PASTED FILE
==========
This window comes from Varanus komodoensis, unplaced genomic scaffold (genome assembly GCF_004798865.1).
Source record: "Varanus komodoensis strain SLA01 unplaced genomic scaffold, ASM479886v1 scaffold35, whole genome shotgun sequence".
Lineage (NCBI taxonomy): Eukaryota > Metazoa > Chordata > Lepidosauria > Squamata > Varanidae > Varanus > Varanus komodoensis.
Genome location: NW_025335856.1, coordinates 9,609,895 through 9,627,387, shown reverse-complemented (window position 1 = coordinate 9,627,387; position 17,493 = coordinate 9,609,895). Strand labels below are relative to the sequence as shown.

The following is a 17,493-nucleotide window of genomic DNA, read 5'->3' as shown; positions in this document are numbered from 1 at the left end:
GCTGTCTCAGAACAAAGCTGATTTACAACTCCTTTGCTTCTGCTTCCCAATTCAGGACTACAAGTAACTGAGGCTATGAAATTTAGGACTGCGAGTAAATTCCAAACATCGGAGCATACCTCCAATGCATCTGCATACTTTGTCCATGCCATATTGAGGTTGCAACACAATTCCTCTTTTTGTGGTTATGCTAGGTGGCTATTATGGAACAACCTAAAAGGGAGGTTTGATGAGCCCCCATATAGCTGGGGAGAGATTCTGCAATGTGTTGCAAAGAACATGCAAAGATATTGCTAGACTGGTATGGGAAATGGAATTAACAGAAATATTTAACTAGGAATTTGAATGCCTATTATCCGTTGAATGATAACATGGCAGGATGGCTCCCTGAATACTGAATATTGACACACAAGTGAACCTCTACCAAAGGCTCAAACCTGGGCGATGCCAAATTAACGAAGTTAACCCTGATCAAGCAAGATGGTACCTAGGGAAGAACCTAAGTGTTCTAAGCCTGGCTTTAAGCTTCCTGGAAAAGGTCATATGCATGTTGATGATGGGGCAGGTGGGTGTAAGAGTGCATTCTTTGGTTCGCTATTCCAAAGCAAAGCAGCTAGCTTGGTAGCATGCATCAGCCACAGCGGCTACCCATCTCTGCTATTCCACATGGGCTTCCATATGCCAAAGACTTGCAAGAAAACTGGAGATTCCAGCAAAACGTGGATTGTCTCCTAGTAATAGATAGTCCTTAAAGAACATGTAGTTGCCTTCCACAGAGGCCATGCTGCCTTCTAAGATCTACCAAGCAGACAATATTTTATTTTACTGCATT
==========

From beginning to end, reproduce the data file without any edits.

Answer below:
This window comes from Varanus komodoensis, unplaced genomic scaffold (genome assembly GCF_004798865.1).
Source record: "Varanus komodoensis strain SLA01 unplaced genomic scaffold, ASM479886v1 scaffold35, whole genome shotgun sequence".
Lineage (NCBI taxonomy): Eukaryota > Metazoa > Chordata > Lepidosauria > Squamata > Varanidae > Varanus > Varanus komodoensis.
Genome location: NW_025335856.1, coordinates 9,609,895 through 9,627,387, shown reverse-complemented (window position 1 = coordinate 9,627,387; position 17,493 = coordinate 9,609,895). Strand labels below are relative to the sequence as shown.

The following is a 17,493-nucleotide window of genomic DNA, read 5'->3' as shown; positions in this document are numbered from 1 at the left end:
GCTGTCTCAGAACAAAGCTGATTTACAACTCCTTTGCTTCTGCTTCCCAATTCAGGACTACAAGTAACTGAGGCTATGAAATTTAGGACTGCGAGTAAATTCCAAACATCGGAGCATACCTCCAATGCATCTGCATACTTTGTCCATGCCATATTGAGGTTGCAACACAATTCCTCTTTTTGTGGTTATGCTAGGTGGCTATTATGGAACAACCTAAAAGGGAGGTTTGATGAGCCCCCATATAGCTGGGGAGAGATTCTGCAATGTGTTGCAAAGAACATGCAAAGATATTGCTAGACTGGTATGGGAAATGGAATTAACAGAAATATTTAACTAGGAATTTGAATGCCTATTATCCGTTGAATGATAACATGGCAGGATGGCTCCCTGAATACTGAATATTGACACACAAGTGAACCTCTACCAAAGGCTCAAACCTGGGCGATGCCAAATTAACGAAGTTAACCCTGATCAAGCAAGATGGTACCTAGGGAAGAACCTAAGTGTTCTAAGCCTGGCTTTAAGCTTCCTGGAAAAGGTCATATGCATGTTGATGATGGGGCAGGTGGGTGTAAGAGTGCATTCTTTGGTTCGCTATTCCAAAGCAAAGCAGCTAGCTTGGTAGCATGCATCAGCCACAGCGGCTACCCATCTCTGCTATTCCACATGGGCTTCCATATGCCAAAGACTTGCAAGAAAACTGGAGATTCCAGCAAAACGTGGATTGTCTCCTAGTAATAGATAGTCCTTAAAGAACATGTAGTTGCCTTCCACAGAGGCCATGCTGCCTTCTAAGATCTACCAAGCAGACAATATTTTATTTTACTGCATT